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If you love love and have stellar organizational skills, you may have considered starting a business in the wedding industry. When it comes to how to start a wedding planning business, it pays to keep calm and carry on. In fact, these very qualities have helped generate a growing income stream for Eileen Kaden Dean, owner of a successful wedding planning business in the New York City and New Jersey area.
“To be successful in this business, you have to stay calm and realize that a wedding emergency isn't your emergency. You can’t make the stress about you because it’s not your day,” says Kaden Dean, owner of An Affair to Remember and a go-to wedding planner.
Kaden Dean, who opened her company more than a decade ago, is among the many small business owners who make up the nearly $60 billion wedding services industry in the U.S. The lucrative industry covers an array of wedding service providers, including wedding venues, apparel retailers, florists, photographers, and wedding planners, according to market research firm IBISWorld.
The average wedding in the U.S. cost over $44,000 in 2018, according to Brides.com. Wedding costs vary greatly depending on where you live and your budget, but Manhattan is the most expensive place to get married, with the average couple spending a whopping $96,910 according to The Knot.
Although websites like The Knot and WeddingWire make it easier for couples to plan their big day themselves, many still turn to professionals like Kaden Dean. An Affair to Remember helps plan the wedding, deals with vendors, and coordinates the chain of events at the wedding and reception to make sure the day goes off without a hitch. In a nutshell, wedding planners are in the business of creating happiness and keeping everything organized, so the couple doesn’t have to worry about all the little (and big) things, says Kaden Dean.
If you're wondering how to start a wedding planning business, know that there are many moving parts, from picking out a bridal dress and venue to choosing invitations, to hiring a band or DJ, to selecting a menu. And the list goes on. Even small weddings—in vogue right now—aren't as simple to plan as you might think.
“There’s a need for wedding planners as couples are busy doing other things, like looking to buy a house and working long hours in their careers. Having someone to manage things is attractive, and this way couples can enjoy themselves and be present on their wedding day,” says Kaden Dean.
How to start a wedding planning business in 7 steps
There are a ton of different ways you can learn how to start a wedding planning business, but we'll give you a few steps to help you get your business started.
Step 1: Choose the type of wedding business you want to start and a name
Before you can do much else, you need to decide what kind of services you want your wedding planning business to offer. Wedding planners can offer all types of different services, and you should pick which ones you'll offer before you get to the nitty-gritty of planning your business and setting it up. You should also choose a business name during this step, and check with your state's Secretary of State resources to make sure that the name you want is available. You can usually do this using an online database on their website.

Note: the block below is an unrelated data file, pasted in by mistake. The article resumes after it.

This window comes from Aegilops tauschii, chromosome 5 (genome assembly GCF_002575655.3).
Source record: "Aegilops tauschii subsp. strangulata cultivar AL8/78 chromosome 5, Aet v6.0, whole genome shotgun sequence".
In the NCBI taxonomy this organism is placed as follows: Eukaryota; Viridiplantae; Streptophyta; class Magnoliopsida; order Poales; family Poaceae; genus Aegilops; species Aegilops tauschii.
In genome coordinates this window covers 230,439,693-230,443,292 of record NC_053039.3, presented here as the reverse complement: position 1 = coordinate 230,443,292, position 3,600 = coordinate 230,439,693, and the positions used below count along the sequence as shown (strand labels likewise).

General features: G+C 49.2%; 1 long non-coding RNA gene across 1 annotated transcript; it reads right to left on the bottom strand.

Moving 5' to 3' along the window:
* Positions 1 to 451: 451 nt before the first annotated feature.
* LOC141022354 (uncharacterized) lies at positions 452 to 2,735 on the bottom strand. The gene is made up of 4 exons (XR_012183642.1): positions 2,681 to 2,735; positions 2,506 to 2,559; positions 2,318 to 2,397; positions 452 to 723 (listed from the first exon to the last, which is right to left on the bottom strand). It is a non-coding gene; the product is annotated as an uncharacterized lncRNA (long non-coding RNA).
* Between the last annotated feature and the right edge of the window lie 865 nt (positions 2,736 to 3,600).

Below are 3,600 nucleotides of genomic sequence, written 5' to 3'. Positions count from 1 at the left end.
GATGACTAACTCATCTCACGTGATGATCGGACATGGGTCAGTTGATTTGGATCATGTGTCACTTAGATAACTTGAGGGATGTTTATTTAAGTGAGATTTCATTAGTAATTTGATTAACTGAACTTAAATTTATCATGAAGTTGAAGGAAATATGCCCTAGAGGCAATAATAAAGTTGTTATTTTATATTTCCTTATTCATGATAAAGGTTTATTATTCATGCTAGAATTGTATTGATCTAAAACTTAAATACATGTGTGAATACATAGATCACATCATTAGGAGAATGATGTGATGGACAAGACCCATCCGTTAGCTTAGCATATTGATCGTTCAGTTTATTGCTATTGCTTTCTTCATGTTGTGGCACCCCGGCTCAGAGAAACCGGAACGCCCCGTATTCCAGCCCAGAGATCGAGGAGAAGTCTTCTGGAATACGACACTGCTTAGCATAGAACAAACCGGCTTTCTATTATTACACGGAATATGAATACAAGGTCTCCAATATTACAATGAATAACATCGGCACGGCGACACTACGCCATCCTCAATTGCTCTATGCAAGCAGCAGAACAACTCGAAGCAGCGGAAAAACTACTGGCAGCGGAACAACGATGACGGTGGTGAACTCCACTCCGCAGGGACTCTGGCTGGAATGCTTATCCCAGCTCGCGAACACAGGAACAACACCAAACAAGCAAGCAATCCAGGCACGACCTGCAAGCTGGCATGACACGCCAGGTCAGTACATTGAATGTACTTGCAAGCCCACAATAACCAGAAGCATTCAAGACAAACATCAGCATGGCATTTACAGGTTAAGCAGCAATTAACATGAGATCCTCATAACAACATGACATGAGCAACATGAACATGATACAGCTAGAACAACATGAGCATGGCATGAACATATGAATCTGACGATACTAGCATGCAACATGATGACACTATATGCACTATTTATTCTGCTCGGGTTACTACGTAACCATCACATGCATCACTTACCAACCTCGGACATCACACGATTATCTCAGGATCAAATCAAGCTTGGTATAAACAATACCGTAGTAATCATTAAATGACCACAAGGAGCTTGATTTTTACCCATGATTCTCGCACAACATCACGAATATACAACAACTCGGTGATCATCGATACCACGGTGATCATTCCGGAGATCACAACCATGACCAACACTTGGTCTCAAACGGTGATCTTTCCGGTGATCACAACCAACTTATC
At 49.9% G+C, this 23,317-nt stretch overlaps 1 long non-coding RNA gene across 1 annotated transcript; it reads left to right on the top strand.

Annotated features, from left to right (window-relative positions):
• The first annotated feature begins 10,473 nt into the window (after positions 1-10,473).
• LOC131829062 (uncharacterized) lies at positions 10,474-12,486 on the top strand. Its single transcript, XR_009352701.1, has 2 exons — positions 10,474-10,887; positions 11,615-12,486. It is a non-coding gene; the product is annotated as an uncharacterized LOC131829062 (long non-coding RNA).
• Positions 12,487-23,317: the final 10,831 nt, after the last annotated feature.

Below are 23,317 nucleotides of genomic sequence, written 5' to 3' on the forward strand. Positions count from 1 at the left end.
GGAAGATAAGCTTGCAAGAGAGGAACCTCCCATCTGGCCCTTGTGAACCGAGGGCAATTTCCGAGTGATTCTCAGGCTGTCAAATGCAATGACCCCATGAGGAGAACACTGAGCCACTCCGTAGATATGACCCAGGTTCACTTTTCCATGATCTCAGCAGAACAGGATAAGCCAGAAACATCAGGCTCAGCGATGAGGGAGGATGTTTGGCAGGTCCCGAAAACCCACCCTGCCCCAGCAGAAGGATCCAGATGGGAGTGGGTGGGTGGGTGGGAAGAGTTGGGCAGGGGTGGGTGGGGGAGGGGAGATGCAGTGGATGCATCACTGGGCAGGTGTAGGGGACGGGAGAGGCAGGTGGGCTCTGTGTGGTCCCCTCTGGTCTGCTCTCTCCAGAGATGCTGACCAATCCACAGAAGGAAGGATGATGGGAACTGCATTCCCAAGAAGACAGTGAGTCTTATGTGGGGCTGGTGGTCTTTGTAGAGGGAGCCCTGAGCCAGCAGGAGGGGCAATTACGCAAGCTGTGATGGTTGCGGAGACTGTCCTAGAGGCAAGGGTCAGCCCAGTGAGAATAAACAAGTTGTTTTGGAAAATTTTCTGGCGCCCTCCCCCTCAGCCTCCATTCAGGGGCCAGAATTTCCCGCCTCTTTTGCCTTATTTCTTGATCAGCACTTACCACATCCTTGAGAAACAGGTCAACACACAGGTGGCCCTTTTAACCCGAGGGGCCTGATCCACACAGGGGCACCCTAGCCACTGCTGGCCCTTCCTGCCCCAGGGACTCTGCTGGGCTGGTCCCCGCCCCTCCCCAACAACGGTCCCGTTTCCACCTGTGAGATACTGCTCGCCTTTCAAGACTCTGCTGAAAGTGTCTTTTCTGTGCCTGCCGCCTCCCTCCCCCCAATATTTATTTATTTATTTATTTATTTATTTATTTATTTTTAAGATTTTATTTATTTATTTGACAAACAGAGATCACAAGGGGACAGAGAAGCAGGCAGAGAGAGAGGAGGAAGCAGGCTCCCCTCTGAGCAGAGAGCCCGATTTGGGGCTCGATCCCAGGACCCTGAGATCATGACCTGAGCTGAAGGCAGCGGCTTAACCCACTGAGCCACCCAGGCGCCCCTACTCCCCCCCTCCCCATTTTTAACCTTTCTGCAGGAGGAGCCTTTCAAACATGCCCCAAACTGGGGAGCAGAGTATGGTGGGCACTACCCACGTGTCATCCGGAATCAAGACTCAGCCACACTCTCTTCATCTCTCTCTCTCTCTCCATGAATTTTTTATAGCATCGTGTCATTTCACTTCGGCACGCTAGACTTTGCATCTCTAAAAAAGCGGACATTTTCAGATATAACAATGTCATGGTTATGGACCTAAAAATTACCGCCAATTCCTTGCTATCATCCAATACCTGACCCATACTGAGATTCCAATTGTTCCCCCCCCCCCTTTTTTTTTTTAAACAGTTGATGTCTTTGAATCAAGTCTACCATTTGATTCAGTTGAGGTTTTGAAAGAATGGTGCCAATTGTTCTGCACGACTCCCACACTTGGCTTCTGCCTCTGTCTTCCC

Kaden Dean started her wedding planning business out of a bridal dress store in New Jersey and expanded it from there. Her business offers everything from the full package to smaller day-of planning.
Although her clientele is in the greater New York area, Kaden Dean recognizes that not all couples can afford to spend upward of $50,000 on their weddings, which is part of the reason she offers several packages. Deciding what types of services and packages your own wedding planning business will offer will be important as you plan the business, market your services, and meet with potential clients.
For context, An Affair to Remember offers three pricing packages:
1. Full planning
For this most expensive option, Kaden Dean will plan the entire event from soup to nuts. This includes helping couples find the perfect venue, lining up all the vendors, helping choose invitations and centerpieces, and just about everything else. “Sometimes I even help pick the colors of the ties.”
The cost: about $5,000 and up.
2. Day of the wedding
This least expensive option is ideal for couples who want to do the planning themselves, but need some organizational help on the day of the wedding. For a typical wedding where Kaden Dean is hired for the day only, she creates a minute-to-minute timeline of when events will happen, like the hour the flowers will be delivered to the site and the exact time when the bridesmaids will arrive. On the big day, Kaden Dean is there to ensure that all goes according to plan.
She also handles any snafus. “One time a couple in the wedding party left a diaper bag in a taxi with their passports in it.” She went to work and tracked down the diaper bag, so that the couple could participate in the wedding stress-free. An hour later, the bag arrived at the venue.
The cost: about $1,750 to $2,250. The exact pricing depends on the amount of time Kaden Dean puts in, the number of assistants hired, and so on.
3. Day of “plus”
This is An Affair to Remember’s most popular offering. Couples hiring Kaden Dean for this package will plan their own weddings but rely on her to handle events on the wedding day, as well as any last-minute planning issues. “I take everything they have, shake it out, and see what pockets are missing to make sure everything is cohesive.” This package usually entails five hours of consultation time, 12 hours on the day of the wedding, one hour for the rehearsal, and 15 hours of virtual legwork to put all the ducks in a row.
The cost: about $2,500 to $3,000.
Step 2: Choose a business entity
The next step in starting a wedding planning business is deciding how you'll structure your business for legal and tax purposes. You'll likely want to choose a business entity that protects you personally from any legal ramifications your wedding planning business might face. A great option for this would be to choose a limited liability company (LLC) as your business entity. An LLC is a registered business in which owners are not personally liable for the business's debts or obligations. You might also choose a limited liability partnership if you want to have a business partner but the protections an LLC can offer you. Once you choose a business entity you can move on to step 3 which is writing your business plan.